Axles improve traction
Steve Slesinski, director of global product strategy, planning and management for the commercial vehicle market at Dana Inc., explains how Dana axles fit into creating better traction control, saying, “Dana offers a variety of solutions to improve vehicle traction, performance, and safety. Many of our axles are available with driver-controlled air differential locks to maximize traction to each wheel end. This device is used below 25 MPH, and includes a switch that advises the driver that the locked differential feature is engaged.”
“Wheel-differential locks can also be used with our standard inter-axle differential locks, maximizing the traction for both the forward and rear axle of tandem drive axle systems for 6×4 configurations,” he continues. “In addition to wheel-differential locks, Dana offers a limited slip differential that automatically provides biased torque to the wheel with the most available traction without any driver interaction necessary. For vocational applications, axles can also be optionally equipped with a no-spin differential for automatic, side-to-side, full wheel-end traction capability without any driver interaction.”
“A major factor that can affect traction is tire pressure,” says Steve Slesinski, director of global product strategy, planning and management for the commercial-vehicle market at Dana Inc. “Improper inflation causes sidewalls to extend and contract, creating excessive heat and rubber fatigue. In this weakened state, tire wear is accelerated, traction is affected, and tires are more susceptible to damage.
“Overcoming significant challenges that monitor-only systems do not address, Dana is currently pre-production testing the Spicer optimized tire pressure management system,” Slesinski adds. “As the first integrated automatic tire inflation system of its kind for powered commercial vehicles, this system has been engineered to measure and automatically maintain proper tire inflation for both steer and drive axles on trucks and tractors. Any issues can be reported via the J1587 and J1939 SAE communication protocols for either on-board or off-board communication.”
“This system eliminates the need to manually check or adjust tire pressure, allowing drivers to spend more time on the road and less time stopping to check the pressure of each tire,” Slesinski continues. “Dana’s system comes equipped with an abundance of technologies that manage tire-pressure issues, including frequent, automatic tire pressure checks and the ability to inflate or deflate as required to maintain proper air pressure. As each occurrence is recorded, maintenance personnel will be prompted to examine seemingly minor issues and address larger problems before a blowout or other tire event occurs.”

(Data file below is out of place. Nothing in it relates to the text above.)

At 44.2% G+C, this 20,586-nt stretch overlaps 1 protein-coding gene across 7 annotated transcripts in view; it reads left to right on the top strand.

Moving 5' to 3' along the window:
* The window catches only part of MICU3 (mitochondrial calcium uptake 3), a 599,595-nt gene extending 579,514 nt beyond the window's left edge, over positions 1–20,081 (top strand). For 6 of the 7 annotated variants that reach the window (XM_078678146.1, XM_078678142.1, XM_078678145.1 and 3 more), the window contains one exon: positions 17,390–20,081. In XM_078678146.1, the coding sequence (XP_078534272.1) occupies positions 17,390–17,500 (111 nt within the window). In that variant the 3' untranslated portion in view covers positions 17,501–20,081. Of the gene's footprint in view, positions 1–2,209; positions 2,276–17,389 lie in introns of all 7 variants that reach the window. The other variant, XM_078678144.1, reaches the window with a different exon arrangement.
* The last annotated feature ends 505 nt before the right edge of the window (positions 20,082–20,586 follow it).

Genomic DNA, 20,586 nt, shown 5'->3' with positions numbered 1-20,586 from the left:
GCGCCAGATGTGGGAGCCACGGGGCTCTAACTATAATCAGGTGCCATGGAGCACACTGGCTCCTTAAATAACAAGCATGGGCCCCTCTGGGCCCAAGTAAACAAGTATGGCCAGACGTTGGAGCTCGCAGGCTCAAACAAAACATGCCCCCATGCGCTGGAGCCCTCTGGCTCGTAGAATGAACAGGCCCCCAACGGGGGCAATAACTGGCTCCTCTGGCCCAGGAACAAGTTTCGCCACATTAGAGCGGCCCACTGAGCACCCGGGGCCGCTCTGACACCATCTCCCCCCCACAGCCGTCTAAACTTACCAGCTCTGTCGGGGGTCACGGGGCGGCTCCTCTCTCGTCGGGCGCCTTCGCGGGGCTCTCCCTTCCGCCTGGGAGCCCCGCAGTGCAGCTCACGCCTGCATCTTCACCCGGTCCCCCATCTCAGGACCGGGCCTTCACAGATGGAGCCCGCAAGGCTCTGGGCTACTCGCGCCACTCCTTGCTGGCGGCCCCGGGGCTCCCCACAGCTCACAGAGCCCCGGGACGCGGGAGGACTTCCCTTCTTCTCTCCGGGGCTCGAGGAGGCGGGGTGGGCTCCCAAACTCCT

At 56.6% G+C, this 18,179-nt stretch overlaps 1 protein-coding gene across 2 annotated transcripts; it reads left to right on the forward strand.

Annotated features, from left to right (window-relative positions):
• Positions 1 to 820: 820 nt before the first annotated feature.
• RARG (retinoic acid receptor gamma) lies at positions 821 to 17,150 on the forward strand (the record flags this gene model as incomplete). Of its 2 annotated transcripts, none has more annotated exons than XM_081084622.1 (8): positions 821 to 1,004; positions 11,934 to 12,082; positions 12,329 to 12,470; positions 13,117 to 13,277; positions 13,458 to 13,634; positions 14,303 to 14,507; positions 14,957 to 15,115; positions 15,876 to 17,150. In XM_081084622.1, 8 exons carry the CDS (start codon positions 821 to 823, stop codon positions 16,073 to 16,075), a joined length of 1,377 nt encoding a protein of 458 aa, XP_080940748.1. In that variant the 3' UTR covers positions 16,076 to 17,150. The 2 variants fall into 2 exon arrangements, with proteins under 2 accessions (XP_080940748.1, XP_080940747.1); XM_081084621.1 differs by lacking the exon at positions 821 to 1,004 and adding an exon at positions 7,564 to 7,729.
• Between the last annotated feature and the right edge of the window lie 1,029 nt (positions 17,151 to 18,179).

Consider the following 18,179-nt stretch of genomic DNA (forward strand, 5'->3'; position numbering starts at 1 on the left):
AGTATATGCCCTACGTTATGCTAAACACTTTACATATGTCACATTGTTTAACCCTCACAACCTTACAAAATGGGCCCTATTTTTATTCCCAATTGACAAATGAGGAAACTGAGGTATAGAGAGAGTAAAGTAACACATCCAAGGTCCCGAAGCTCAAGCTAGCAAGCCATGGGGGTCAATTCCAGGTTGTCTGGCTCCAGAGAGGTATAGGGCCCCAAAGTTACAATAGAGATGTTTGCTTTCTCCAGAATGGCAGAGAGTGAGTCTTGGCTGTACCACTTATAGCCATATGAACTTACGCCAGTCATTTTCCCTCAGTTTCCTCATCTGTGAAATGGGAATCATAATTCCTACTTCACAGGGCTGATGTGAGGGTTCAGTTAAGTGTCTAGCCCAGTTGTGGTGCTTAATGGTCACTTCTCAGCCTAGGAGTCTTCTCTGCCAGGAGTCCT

Axles, ABS and brakes
All Dana axles, according to the company, are optionally equipped with anti-lock braking system (ABS) sensing capability—either at the wheel end or the ring gear—to monitor speed and transfer data to the vehicle ABS or traction control system. Based on vehicle configuration, Dana provides wide-track axles and SelecTTrac (intermediate width) axles for additional stability on uneven surface. These solutions provide the option of switching effectively between dual tire configurations, wide-based single tires, or simply offer additional clearance to apply tire chains for travel in serious ice and snow weather conditions. Dana also offers an axle-carrier mounted parking brake feature for use with medium-duty applications to keep vehicles stationary when parked. In addition, an axle-mounted electromagnetic retarder is another optional feature. The retarder is a Dana pre-assembled feature that provides additional braking capability to avoid overuse of foundation brake systems primarily suited for severe start-stop conditions or for traveling on steep grades, the company said.
“The Haldex Trailer Stability System, a new product platform to be released in 2017, can perform traction assist when the ILAS-E is installed on a trailer’s lift axle,” shares Haldex Chief Engineer Dave Engelbert. “The stability system receives a message from the tractor that the ASR on the tractor has been activated. The intelligent axle system on the trailer raises the trailer lift axle to transfer load onto the tractor’s drive axle to improve the traction of the tractor’s drive wheels. The traction assist is deactivated on the trailer if the load on a trailer’s fixed axle exceeds the legal limit, or the tractor’s ASR is deactivated.”